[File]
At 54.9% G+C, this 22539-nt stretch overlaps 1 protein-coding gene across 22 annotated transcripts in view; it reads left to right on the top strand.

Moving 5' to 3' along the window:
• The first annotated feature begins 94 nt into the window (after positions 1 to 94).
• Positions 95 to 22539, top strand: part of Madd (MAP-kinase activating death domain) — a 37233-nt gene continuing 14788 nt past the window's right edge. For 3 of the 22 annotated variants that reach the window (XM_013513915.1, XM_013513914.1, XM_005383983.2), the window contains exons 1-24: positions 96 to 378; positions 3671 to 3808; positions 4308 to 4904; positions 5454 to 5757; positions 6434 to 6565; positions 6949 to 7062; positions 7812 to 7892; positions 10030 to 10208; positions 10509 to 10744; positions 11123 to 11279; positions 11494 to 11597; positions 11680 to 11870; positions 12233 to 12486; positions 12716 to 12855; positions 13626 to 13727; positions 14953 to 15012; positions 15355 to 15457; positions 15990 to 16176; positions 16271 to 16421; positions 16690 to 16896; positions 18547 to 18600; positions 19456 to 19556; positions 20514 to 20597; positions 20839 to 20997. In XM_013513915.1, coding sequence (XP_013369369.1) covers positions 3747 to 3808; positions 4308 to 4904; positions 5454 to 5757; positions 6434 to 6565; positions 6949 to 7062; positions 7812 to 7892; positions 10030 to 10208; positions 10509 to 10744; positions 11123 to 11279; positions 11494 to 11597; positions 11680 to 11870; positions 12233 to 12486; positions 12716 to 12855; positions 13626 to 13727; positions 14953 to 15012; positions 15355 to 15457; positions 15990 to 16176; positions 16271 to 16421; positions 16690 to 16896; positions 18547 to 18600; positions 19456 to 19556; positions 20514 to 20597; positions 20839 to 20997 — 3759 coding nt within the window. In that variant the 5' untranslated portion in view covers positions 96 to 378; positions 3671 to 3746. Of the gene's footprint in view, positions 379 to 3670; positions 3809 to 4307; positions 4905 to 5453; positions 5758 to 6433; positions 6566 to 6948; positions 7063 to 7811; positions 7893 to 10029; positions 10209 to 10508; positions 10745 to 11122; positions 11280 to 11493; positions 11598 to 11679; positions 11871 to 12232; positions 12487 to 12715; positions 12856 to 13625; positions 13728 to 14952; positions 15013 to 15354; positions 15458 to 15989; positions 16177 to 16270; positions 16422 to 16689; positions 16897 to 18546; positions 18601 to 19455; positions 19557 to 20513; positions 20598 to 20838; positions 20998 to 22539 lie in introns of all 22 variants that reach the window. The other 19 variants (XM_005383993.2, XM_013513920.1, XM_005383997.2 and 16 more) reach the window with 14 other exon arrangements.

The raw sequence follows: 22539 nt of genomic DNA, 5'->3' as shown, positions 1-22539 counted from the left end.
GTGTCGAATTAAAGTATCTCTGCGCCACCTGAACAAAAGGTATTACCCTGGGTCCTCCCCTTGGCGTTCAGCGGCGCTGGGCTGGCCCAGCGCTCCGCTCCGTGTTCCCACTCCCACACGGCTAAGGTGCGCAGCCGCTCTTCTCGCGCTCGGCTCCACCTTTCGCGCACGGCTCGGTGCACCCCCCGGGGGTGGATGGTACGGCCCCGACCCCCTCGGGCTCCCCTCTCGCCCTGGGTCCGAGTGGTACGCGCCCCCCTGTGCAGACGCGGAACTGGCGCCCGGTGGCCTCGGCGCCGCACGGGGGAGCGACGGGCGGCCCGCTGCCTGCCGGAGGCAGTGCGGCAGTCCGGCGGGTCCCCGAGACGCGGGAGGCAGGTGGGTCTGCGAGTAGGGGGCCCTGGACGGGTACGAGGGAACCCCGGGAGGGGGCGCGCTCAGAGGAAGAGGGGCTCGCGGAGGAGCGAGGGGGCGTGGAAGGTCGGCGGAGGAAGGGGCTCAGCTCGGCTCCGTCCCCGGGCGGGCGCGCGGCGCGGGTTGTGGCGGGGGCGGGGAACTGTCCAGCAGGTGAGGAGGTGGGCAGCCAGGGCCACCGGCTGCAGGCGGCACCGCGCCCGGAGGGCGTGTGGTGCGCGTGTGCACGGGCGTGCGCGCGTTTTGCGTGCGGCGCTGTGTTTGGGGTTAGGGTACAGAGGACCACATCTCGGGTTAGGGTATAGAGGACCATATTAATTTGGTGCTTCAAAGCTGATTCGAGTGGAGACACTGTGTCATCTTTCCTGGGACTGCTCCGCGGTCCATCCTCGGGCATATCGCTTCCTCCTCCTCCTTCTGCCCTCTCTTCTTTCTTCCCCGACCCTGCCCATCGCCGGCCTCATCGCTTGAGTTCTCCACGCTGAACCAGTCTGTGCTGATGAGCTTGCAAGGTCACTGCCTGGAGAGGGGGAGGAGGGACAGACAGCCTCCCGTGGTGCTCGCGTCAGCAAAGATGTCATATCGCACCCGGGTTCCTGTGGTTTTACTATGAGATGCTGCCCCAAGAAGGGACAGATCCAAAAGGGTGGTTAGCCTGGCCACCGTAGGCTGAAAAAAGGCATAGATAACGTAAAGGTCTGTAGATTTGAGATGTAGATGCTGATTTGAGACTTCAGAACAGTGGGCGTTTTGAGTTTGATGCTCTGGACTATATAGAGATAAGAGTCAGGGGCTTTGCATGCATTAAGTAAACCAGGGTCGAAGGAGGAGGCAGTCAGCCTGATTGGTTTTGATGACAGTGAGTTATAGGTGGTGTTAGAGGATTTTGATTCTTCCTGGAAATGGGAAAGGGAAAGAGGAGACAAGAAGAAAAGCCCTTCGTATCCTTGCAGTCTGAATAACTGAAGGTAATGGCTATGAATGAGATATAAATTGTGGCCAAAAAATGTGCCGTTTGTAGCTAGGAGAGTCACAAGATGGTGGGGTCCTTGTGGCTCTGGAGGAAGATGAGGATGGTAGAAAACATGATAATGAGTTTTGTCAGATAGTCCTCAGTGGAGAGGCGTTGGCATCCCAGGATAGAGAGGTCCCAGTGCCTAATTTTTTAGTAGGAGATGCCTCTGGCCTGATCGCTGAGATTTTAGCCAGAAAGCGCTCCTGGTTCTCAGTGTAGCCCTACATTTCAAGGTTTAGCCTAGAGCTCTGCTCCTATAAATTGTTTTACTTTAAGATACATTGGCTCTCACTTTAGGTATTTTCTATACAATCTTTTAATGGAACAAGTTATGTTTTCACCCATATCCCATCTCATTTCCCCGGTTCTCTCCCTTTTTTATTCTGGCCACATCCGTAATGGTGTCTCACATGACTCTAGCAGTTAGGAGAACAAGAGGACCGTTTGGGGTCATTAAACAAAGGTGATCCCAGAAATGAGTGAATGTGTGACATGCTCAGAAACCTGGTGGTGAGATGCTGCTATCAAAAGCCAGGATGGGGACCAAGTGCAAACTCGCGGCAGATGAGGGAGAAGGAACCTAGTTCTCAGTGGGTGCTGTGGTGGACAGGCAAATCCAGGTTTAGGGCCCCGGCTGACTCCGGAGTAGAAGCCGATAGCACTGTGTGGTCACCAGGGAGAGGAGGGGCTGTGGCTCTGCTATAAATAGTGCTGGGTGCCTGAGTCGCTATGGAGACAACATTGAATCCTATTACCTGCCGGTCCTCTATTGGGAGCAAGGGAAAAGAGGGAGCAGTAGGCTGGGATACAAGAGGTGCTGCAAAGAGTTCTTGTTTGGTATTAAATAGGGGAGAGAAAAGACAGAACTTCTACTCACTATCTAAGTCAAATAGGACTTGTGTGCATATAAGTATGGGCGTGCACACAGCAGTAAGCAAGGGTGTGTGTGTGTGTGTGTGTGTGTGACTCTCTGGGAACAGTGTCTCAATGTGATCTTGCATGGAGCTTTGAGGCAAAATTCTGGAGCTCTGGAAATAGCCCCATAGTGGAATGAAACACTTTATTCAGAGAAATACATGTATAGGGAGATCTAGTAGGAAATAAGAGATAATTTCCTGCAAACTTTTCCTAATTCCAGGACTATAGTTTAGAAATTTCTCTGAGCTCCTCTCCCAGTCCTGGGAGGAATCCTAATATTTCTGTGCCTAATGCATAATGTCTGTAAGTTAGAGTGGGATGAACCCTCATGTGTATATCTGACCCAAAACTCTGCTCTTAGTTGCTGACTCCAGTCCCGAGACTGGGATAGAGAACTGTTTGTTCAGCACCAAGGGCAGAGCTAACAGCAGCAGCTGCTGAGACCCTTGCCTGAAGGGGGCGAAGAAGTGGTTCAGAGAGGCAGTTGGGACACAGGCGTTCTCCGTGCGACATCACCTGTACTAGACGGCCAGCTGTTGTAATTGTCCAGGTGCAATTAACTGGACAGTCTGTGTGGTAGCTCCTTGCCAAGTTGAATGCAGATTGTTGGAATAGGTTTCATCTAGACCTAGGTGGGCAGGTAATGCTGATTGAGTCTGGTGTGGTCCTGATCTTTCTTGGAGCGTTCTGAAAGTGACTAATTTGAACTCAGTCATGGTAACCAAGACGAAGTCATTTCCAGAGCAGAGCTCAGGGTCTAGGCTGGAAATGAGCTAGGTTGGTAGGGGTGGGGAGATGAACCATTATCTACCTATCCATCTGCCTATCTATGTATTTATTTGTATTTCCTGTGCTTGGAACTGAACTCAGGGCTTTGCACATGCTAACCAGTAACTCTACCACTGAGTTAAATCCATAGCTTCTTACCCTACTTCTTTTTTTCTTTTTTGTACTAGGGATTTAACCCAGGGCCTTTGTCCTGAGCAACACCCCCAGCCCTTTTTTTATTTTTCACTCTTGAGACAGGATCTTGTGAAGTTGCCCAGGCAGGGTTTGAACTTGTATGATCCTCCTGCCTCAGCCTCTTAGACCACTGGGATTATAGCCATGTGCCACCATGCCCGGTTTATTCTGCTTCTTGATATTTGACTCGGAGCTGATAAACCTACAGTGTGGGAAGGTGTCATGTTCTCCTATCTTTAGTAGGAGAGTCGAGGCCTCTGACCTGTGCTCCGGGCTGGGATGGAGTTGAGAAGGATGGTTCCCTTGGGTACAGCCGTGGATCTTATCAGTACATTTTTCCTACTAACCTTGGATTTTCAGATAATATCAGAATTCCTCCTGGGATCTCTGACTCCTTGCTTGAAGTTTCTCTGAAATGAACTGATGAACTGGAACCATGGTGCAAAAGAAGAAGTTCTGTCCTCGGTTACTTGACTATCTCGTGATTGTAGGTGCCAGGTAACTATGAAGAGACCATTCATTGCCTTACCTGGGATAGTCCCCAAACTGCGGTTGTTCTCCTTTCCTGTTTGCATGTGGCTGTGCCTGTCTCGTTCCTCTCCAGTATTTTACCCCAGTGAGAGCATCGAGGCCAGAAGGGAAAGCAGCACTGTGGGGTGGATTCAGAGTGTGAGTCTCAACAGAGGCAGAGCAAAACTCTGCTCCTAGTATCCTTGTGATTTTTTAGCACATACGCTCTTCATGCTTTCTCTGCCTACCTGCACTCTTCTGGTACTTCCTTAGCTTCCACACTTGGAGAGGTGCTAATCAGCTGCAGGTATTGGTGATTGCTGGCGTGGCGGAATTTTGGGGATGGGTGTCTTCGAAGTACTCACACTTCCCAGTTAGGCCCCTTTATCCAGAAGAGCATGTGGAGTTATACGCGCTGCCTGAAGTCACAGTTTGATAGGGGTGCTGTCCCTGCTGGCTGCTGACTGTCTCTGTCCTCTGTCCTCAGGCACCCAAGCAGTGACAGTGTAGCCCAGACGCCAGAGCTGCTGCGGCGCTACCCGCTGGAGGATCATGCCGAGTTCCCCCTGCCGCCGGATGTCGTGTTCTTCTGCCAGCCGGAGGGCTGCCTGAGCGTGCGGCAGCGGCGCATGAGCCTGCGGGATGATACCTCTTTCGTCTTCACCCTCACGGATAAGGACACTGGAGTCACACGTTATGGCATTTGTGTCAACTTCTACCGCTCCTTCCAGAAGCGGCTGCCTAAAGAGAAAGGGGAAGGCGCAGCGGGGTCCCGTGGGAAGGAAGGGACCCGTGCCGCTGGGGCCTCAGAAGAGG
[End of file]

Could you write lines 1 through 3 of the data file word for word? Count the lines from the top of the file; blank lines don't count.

At 54.9% G+C, this 22539-nt stretch overlaps 1 protein-coding gene across 22 annotated transcripts in view; it reads left to right on the top strand.

Moving 5' to 3' along the window:
• The first annotated feature begins 94 nt into the window (after positions 1 to 94).